Ransom · H. B. Fyfe · ss F&SF Feb 1952
    The Earlier Service · Margaret Irwin · ss Madame Fears the Dark, A.D. Peters 1935; F&SF Dec 1951
    The Hyperspherical Basketball [C.P. Ransom] · H. Nearing, Jr. · ss F&SF Dec 1951
    The Desrick on Yandro [Silver John] · Manly Wade Wellman · ss F&SF Jun 1952
    Come On, Wagon! · Zenna Henderson · ss F&SF Dec 1951
    Jizzle [revised from Collier’s Jan 8 ’49, as by John Beynon] · John Wyndham · ss F&SF Feb 1952
    Stair Trick · Mildred Clingerman · ss F&SF Aug 1952
    The Soothsayer · Kem Bennett · ss Magpie Aug 1951; F&SF Aug 1952
    Hobson’s Choice · Alfred Bester · ss F&SF Aug 1952
    Letters to the Editor · Ron Goulart · ss Pelican Oct 1950; F&SF Apr 1952

      1. Todd Mason

        You’re quite welcome…as this demonstrates, early F&SF took its DNA as an offshoot from ELLERY QUEEN’S MM very seriously, with a lot of reprints mixed in (mostly reprints which would be relatively difficult for US magazine readers to find, such as the Goulart story, or even the Elizabeth Bowen, Patti might note.

        My point was that GALAXY was even better, I’d say, from 1950 to 1955 than it would be after ’55 till the latter ’60s, when Frederik Pohl and his assistant Judy-Lynn eventually Del Rey were doing their best work on the magazine. While F&SF, I agree with you, kept improving as they went along in the ’50s and the reprints took up less space. But, then, Avram Davidson is still my favorite of the impressive set of F&SF editors, an assessment that a lot of current web reviewers strenuously disagree with. But they’re wrong.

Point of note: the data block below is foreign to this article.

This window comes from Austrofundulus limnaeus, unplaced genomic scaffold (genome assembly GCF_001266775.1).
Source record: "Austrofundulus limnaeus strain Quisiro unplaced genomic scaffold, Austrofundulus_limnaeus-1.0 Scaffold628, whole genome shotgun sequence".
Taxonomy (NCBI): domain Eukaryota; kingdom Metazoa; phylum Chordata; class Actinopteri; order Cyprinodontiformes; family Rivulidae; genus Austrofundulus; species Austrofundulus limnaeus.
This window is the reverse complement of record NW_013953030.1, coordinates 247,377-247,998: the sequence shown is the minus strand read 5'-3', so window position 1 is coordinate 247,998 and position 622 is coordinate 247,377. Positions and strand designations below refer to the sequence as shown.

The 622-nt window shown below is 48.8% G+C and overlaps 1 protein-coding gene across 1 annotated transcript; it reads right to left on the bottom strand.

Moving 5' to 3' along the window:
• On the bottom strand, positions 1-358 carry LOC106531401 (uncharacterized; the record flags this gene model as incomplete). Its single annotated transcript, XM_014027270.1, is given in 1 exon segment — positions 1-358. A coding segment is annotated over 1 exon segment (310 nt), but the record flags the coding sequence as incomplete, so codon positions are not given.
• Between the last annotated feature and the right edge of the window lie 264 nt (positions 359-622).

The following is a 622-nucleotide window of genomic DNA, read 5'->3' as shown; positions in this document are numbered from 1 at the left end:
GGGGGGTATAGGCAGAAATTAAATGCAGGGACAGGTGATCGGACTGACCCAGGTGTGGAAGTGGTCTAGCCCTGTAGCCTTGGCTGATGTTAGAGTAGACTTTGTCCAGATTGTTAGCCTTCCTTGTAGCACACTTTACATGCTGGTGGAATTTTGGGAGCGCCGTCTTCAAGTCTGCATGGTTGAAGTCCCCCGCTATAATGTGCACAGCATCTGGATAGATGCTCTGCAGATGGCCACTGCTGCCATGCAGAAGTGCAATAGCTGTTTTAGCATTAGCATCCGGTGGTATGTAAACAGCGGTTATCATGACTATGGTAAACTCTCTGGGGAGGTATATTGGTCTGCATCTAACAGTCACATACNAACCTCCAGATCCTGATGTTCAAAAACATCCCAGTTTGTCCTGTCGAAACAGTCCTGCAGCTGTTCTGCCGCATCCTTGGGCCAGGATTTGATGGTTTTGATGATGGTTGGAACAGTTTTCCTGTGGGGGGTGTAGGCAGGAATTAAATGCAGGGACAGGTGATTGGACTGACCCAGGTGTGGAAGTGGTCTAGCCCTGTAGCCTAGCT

2. george Post author

        Todd, as I progress through THE BEST FROM FANTASY AND SCIENCE FICTION series, Avram Davidson will become the editor of several volumes. I think those volumes coincide with Davidson’s being editor of THE MAGAZINE OF FANTASY AND SCIENCE FICTION.

      3. Todd Mason

        And looking at the indices reminded me that the first two BEST FROMs were published by Little, Brown…as such things go, a more prestigious publisher than Doubleday at the time…wonder why that fell apart (and Doubleday happy to have the series for a couple of decades).

      4. george Post author

        Todd, I suspect the sales of the first two volumes of THE BEST FROM FANTASY AND SCIENCE FICTION didn’t meet Little, Brown’s expectations. As far as I know, those two volumes never appeared in paperback form. I had to go the Interlibrary route to get copies to review. I kick myself because over the years, I have seen copies of Series One and Series Two available for a reasonable amount of money. Now, they’re priced in the $125 range.